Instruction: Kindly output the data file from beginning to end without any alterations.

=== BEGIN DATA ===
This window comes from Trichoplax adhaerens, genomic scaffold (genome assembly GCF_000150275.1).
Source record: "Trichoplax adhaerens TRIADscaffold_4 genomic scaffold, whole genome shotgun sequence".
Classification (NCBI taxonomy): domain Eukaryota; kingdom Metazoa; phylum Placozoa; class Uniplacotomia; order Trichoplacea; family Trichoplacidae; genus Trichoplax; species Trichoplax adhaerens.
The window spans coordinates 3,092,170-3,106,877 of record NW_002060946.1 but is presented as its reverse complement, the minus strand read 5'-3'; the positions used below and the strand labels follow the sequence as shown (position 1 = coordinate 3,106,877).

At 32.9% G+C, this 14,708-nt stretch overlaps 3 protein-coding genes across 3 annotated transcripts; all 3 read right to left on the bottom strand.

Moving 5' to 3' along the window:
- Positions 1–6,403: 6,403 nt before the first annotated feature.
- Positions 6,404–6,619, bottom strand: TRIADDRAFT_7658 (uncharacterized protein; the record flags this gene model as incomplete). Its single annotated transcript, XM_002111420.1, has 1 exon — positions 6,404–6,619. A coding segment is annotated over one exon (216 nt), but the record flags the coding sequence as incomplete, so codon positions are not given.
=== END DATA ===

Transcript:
This window comes from Trichoplax adhaerens, genomic scaffold (genome assembly GCF_000150275.1).
Source record: "Trichoplax adhaerens TRIADscaffold_4 genomic scaffold, whole genome shotgun sequence".
Classification (NCBI taxonomy): domain Eukaryota; kingdom Metazoa; phylum Placozoa; class Uniplacotomia; order Trichoplacea; family Trichoplacidae; genus Trichoplax; species Trichoplax adhaerens.
The window spans coordinates 3,092,170-3,106,877 of record NW_002060946.1 but is presented as its reverse complement, the minus strand read 5'-3'; the positions used below and the strand labels follow the sequence as shown (position 1 = coordinate 3,106,877).

At 32.9% G+C, this 14,708-nt stretch overlaps 3 protein-coding genes across 3 annotated transcripts; all 3 read right to left on the bottom strand.

Moving 5' to 3' along the window:
- Positions 1–6,403: 6,403 nt before the first annotated feature.
- Positions 6,404–6,619, bottom strand: TRIADDRAFT_7658 (uncharacterized protein; the record flags this gene model as incomplete). Its single annotated transcript, XM_002111420.1, has 1 exon — positions 6,404–6,619. A coding segment is annotated over one exon (216 nt), but the record flags the coding sequence as incomplete, so codon positions are not given.